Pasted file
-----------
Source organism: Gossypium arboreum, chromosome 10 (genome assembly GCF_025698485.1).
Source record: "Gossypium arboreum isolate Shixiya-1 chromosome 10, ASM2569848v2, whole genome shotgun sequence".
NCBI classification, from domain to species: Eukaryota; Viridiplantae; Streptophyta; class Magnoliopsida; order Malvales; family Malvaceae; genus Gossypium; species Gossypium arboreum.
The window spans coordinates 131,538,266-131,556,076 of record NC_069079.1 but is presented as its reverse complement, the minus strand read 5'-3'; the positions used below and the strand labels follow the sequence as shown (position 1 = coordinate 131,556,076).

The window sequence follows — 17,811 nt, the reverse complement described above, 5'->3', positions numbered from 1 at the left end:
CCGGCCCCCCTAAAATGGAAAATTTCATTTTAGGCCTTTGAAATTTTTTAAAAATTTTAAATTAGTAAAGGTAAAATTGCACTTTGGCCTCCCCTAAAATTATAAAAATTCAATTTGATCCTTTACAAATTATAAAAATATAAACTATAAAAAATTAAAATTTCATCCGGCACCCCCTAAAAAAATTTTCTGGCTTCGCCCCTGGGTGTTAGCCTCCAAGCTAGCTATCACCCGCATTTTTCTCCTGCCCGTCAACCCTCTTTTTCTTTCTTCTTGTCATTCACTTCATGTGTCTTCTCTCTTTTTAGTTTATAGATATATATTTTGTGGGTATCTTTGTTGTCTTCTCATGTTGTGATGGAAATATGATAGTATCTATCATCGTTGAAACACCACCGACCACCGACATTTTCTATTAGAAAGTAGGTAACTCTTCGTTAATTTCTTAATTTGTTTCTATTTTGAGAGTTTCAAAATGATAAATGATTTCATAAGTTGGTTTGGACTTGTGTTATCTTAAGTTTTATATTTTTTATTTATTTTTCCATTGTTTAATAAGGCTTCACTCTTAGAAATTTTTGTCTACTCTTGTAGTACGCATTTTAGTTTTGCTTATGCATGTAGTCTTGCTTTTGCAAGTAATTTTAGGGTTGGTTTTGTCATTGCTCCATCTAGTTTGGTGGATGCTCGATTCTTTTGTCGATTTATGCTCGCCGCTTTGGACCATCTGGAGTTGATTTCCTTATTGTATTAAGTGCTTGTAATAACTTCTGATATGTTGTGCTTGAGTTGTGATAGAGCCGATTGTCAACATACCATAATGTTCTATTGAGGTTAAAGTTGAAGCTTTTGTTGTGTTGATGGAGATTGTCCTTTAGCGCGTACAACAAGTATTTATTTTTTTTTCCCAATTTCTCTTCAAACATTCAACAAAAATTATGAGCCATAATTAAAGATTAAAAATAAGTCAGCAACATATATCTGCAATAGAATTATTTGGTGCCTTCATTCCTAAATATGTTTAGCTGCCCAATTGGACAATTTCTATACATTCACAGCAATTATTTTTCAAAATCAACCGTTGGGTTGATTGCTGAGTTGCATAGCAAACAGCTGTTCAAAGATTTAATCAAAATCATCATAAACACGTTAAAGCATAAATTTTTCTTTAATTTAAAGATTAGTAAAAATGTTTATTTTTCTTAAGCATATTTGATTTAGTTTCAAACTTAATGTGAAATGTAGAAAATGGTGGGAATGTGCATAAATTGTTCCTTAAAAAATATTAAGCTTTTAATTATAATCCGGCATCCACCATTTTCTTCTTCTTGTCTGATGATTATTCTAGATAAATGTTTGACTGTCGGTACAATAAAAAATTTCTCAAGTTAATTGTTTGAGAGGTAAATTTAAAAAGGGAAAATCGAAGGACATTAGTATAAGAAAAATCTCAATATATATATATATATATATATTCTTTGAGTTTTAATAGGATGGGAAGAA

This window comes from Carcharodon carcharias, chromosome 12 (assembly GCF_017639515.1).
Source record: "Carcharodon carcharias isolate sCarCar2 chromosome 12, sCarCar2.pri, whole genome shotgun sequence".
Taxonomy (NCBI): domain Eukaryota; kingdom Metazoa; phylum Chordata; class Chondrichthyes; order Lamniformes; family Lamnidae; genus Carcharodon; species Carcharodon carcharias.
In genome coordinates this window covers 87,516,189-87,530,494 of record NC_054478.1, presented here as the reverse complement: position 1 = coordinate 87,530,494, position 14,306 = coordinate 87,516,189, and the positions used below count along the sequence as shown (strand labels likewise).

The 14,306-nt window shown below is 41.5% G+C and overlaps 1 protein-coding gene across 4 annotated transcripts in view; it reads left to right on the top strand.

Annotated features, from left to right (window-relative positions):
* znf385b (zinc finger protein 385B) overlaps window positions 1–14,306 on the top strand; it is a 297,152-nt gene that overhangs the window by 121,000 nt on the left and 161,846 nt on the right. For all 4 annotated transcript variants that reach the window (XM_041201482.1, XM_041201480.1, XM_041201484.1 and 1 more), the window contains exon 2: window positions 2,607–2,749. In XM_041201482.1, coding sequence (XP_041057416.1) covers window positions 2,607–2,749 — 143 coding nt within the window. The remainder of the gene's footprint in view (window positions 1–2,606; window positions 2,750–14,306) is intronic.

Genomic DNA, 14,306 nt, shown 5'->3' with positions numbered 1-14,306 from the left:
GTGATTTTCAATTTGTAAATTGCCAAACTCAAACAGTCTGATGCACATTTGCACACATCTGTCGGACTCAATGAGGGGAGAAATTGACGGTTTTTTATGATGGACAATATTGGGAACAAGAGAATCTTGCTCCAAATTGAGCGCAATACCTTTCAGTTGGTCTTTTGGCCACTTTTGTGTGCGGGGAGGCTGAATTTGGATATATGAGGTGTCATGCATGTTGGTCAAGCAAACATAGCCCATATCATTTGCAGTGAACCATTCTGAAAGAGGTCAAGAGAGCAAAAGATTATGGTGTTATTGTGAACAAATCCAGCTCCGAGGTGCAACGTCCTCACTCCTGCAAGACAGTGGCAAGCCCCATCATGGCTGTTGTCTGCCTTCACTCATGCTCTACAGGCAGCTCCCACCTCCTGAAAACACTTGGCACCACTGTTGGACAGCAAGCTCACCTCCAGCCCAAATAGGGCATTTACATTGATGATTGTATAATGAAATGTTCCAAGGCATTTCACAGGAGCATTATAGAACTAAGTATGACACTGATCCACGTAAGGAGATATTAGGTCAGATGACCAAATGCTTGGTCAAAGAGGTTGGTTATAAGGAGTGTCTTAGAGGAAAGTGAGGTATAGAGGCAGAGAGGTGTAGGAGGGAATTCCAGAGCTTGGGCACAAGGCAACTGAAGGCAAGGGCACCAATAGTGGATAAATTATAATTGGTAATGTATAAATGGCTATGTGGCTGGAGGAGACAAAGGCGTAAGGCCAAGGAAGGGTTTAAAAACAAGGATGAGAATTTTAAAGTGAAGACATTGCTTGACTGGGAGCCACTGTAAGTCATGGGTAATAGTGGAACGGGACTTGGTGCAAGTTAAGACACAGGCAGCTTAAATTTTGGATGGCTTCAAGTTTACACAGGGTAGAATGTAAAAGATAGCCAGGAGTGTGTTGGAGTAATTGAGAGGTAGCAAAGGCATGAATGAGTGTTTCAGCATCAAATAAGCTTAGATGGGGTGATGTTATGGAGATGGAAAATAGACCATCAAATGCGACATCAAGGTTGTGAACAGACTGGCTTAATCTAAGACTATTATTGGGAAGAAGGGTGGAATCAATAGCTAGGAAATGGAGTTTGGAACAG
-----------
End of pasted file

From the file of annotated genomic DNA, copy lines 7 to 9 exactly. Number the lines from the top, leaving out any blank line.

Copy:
This window comes from Carcharodon carcharias, chromosome 12 (assembly GCF_017639515.1).
Source record: "Carcharodon carcharias isolate sCarCar2 chromosome 12, sCarCar2.pri, whole genome shotgun sequence".
Taxonomy (NCBI): domain Eukaryota; kingdom Metazoa; phylum Chordata; class Chondrichthyes; order Lamniformes; family Lamnidae; genus Carcharodon; species Carcharodon carcharias.